As a consumer, I wouldn’t make a purchase from a retailer that didn’t allow or restricted, returns and exchanges. I certainly agree that a good return policy helps establish brand loyalty and trust among consumers and retailers, even becoming a competitive differentiator for companies such as Nordstrom and Lands’ End. I believe that the logistics of exchanges and returns will need to be a necessary evil that retailers will need to accommodate.

  2. It would not go over well if retailers ban serial returners. One of the beauties of being able to shop online is that if you do not like it or it does not fit, it can easily be returned. If retailers offer online shopping they have to be okay with the consequence of people buying a bulk of products and also returning a bulk of it too. Online shopping is easier for many consumers so it is helpful that stores are flexible with returns.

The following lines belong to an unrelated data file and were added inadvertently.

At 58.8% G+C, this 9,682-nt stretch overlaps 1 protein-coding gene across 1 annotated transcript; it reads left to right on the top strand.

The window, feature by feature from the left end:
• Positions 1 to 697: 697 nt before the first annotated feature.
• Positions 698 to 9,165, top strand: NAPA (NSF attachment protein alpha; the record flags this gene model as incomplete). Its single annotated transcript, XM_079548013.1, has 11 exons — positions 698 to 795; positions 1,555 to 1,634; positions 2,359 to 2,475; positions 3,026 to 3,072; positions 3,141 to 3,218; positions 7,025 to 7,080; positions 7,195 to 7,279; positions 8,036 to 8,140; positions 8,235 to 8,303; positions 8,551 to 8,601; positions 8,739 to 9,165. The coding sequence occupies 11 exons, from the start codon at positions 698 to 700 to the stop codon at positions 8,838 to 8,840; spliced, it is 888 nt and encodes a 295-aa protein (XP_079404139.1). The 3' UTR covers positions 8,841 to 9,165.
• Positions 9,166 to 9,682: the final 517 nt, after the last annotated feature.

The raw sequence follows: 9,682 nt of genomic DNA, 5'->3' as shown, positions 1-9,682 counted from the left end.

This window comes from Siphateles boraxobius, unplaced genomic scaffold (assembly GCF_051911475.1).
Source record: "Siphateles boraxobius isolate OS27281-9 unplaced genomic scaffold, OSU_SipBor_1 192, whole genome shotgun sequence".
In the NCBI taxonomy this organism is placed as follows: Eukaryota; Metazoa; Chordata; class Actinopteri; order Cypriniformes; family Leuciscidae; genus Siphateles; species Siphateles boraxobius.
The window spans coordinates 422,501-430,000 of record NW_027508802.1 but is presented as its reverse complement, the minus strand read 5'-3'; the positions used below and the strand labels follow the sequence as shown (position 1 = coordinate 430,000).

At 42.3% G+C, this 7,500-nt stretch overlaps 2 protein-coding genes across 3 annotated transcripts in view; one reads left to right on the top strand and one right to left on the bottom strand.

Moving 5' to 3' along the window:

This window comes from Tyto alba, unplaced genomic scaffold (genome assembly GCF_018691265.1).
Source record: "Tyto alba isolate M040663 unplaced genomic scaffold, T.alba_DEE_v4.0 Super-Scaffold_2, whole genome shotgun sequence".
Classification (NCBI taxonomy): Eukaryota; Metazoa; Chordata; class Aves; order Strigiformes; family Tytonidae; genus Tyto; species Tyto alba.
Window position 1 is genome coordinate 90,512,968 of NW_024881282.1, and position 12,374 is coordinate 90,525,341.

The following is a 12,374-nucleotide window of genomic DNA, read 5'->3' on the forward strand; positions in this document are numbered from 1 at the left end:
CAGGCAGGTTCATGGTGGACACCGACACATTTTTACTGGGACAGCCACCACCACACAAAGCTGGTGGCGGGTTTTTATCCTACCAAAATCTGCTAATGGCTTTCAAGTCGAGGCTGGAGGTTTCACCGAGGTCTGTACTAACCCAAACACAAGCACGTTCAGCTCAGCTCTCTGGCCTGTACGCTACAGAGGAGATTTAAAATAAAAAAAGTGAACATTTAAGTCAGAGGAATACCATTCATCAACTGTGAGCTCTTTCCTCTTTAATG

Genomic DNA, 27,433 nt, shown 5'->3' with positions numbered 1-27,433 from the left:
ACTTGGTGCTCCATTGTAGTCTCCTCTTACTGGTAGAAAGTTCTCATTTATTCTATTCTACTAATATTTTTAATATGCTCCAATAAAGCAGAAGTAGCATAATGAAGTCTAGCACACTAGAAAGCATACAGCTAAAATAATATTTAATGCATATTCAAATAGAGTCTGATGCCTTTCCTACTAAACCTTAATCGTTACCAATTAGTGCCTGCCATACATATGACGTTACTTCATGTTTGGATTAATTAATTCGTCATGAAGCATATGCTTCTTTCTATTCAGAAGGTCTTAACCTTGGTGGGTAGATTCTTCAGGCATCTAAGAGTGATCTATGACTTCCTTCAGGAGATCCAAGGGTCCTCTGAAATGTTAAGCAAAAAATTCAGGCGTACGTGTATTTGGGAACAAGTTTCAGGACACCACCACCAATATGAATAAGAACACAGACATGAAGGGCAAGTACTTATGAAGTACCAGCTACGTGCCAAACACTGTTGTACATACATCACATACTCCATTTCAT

3. I can definitely see how a retailer’s return policy/process impacts the consumers loyalty and their purchasing habits. Personally, I make sure to read every stores return labels prior to completing my purchase because I do feel as a consumer it is important to be aware of the policy and make sure it seems fair to me. It is apparent why an online shopper is more likely to make returns due to the fact that they don’t see the product right in front of them which essentially may hurt a company. Clicks only stores would most likely experience a lot more returns compared to one that is a bricks-and-clicks store where consumers have access to products in store and online, so if they were to make an in-store return it would be easier to turn it around into an exchange instead. In all, I do think that return policies should be made fair to accommodate the consumer but their are certain extremes that shouldn’t be allowed.